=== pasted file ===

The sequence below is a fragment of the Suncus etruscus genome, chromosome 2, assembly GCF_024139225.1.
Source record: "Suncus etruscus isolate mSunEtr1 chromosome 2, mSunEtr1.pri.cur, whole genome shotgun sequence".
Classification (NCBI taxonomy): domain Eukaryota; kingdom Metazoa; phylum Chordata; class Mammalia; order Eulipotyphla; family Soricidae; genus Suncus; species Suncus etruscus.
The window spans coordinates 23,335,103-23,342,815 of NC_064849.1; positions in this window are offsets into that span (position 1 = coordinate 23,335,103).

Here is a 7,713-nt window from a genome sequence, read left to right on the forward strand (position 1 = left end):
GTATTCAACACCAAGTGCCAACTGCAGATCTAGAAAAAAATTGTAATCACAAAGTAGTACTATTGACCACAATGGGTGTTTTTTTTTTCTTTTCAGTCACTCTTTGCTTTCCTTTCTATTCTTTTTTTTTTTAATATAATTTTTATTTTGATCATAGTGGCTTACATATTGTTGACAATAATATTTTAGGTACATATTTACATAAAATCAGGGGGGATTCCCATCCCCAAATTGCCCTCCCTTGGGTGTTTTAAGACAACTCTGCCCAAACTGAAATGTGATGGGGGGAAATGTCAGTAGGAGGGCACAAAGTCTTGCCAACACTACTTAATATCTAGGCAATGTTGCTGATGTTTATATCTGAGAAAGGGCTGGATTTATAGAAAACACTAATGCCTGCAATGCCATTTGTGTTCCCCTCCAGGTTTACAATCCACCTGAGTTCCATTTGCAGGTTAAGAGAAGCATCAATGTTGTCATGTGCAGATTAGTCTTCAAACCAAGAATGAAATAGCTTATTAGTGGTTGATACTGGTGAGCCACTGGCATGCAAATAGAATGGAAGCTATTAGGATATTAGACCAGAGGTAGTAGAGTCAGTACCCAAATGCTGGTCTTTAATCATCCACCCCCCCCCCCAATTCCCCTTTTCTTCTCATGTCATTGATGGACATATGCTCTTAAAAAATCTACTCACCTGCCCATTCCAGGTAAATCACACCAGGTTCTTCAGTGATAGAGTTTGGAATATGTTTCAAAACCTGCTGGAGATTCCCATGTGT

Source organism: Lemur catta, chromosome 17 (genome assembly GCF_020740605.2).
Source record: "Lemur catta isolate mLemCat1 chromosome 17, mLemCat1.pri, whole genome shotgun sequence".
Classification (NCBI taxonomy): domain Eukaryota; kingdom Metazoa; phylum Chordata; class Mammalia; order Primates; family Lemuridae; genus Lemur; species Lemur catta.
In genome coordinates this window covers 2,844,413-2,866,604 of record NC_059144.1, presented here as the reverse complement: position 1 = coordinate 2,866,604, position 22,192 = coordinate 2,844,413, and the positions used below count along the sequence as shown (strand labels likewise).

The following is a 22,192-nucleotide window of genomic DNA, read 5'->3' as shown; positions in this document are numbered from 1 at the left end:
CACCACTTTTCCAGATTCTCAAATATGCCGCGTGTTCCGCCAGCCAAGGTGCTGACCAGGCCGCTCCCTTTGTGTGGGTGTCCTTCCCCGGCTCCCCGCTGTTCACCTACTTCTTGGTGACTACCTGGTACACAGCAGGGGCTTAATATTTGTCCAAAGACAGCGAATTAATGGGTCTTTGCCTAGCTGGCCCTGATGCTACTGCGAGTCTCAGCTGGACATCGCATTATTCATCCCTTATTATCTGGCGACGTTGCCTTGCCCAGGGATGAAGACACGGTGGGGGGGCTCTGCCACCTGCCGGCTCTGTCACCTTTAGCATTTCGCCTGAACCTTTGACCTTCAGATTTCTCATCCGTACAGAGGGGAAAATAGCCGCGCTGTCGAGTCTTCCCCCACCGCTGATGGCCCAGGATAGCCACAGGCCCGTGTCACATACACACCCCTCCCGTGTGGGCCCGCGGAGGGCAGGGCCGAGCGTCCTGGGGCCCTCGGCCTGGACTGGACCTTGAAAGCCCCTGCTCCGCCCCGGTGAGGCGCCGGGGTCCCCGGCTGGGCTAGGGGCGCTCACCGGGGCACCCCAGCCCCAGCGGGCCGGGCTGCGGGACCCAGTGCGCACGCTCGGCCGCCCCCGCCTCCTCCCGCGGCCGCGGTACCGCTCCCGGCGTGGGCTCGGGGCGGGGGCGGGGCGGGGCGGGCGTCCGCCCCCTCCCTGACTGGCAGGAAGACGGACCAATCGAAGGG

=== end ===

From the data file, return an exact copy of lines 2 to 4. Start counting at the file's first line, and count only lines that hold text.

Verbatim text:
Source record: "Suncus etruscus isolate mSunEtr1 chromosome 2, mSunEtr1.pri.cur, whole genome shotgun sequence".
Classification (NCBI taxonomy): domain Eukaryota; kingdom Metazoa; phylum Chordata; class Mammalia; order Eulipotyphla; family Soricidae; genus Suncus; species Suncus etruscus.
The window spans coordinates 23,335,103-23,342,815 of NC_064849.1; positions in this window are offsets into that span (position 1 = coordinate 23,335,103).